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State Police vexed by Capitol hoax

State troopers were shown a photo of a White Hall man and told that he was armed, had confronted Senator Flowers, had been forcibly removed from the building and might return. The White Hall man says he was targeted by a false accusation. (KATV photo)

LITTLE ROCK (KATV) -

Security for our elected leaders is very much on the minds of Americans this week.

It was on the minds of some lawmen at the Arkansas State Capitol one day in February.

On February 21st Ed Monk of White Hall sent an email to his senator, Stephanie Flowers, requesting a meeting to discuss a bill.

Two days later state troopers were being shown a photo of Monk and being told that he was armed, had confronted Senator Flowers, had been forcibly removed from the building and might return.

"This didn't happen,” says Monk. “And nothing even close to it has ever happened. So it kind of stunned me that somebody would make up something so blatantly false and so easy to disprove and feed it to the State Police so that they would act on it."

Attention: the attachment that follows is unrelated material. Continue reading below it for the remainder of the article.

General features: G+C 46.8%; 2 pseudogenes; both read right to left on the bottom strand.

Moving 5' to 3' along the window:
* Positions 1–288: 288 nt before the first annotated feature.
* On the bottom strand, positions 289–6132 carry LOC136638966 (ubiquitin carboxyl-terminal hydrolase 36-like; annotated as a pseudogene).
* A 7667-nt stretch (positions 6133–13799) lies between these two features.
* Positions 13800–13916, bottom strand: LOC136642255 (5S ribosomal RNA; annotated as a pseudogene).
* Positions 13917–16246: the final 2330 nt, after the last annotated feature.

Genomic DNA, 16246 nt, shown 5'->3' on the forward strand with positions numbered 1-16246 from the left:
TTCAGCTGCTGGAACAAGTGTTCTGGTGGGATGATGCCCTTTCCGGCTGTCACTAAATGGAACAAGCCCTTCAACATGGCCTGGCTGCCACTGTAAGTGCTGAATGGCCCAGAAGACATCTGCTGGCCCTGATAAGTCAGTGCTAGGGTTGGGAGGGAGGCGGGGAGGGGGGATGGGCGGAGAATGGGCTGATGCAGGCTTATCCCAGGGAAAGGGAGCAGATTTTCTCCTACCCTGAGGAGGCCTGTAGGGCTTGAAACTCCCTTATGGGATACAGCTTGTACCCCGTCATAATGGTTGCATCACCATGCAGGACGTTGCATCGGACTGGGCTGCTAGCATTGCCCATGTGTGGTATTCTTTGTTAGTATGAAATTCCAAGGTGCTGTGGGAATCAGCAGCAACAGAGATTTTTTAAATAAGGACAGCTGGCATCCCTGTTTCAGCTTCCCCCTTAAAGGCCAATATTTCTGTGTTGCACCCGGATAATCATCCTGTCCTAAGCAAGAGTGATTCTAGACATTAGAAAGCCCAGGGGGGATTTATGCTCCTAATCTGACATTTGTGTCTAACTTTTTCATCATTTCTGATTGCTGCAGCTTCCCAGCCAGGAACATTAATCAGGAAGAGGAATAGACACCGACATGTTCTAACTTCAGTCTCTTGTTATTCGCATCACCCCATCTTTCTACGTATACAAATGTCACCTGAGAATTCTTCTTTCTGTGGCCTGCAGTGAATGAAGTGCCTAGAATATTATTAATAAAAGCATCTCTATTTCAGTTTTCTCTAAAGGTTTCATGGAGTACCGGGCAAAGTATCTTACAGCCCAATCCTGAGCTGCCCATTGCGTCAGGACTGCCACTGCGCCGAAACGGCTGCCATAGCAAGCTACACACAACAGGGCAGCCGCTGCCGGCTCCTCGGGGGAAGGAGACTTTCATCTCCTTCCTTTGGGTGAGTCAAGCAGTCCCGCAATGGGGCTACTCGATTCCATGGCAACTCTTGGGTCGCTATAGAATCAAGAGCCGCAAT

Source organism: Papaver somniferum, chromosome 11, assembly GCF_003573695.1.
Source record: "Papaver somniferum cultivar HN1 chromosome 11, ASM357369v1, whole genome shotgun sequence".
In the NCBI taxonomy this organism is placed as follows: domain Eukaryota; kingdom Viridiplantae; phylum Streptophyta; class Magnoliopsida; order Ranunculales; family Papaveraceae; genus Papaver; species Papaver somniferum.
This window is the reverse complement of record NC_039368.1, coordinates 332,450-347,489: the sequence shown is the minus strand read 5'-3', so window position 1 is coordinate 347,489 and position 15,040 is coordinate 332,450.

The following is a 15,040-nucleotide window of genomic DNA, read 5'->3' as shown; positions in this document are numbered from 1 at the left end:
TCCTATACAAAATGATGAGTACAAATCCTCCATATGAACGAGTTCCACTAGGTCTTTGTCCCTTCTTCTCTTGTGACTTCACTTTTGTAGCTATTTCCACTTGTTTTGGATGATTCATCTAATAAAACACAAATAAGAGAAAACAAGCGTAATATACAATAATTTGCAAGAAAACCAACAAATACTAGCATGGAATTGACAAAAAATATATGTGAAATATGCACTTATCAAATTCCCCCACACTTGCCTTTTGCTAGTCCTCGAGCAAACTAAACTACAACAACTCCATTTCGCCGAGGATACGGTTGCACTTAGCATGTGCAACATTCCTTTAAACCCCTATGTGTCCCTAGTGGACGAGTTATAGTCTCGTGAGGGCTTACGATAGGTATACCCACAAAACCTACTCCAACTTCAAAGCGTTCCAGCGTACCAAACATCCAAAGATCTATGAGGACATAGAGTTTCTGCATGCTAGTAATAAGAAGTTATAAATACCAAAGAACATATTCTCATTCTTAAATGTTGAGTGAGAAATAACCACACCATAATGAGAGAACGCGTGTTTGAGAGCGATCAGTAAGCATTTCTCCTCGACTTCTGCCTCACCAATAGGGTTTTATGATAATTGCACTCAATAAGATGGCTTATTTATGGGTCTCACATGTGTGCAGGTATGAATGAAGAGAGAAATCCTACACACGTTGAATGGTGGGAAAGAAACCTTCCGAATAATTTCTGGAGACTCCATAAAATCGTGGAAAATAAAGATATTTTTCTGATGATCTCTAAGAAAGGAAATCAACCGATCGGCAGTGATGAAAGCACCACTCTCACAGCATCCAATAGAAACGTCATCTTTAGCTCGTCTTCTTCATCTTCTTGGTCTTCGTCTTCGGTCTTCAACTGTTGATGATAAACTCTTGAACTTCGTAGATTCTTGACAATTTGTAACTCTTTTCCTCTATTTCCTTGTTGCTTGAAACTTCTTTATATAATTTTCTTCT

Ed Monk says a State Police captain called his boss, the White Hall police chief, to allege that he had visited the Capitol and acted unprofessionally.

"I was promised and assured four times in a face-to-face meeting with the deputy director of the state police that they would look into it, that they would identify who initiated the false report and they would tell me who that was," says Monk.

A summary written by Trooper First Class Callie Dacus reveals that, "While patrolling the Capitol, two Sergeant of Arms assigned to the Senate instructed us to be on the lookout for Edward Monk."

Senior Corporal Chuck Lewis writes that, "We were stopped by several Sergeant of Arms of the Senate. We were given pictures of Mr. Monk and asked to watch for him."

But despite these face-to-face meetings, the state's top law enforcement agency has so far been unable to do deliver on the promise made by Lt. Col Shawn Garner: to identify the source of the false accusation.

"I believe the State Police could easily have identified this within a day or two had they wanted to," says Monk.

Even the Director of the State Police contacted Monk. Colonel William Bryant explained that the State Police lacks the authority to compel employees of the Senate to discuss or investigate what he calls an administrative matter.

Our attempts to contact the director of the Arkansas Senate and the state senator who oversees the Sergeants at Arms have been unsuccessful.

Air date: June 15th, 2017

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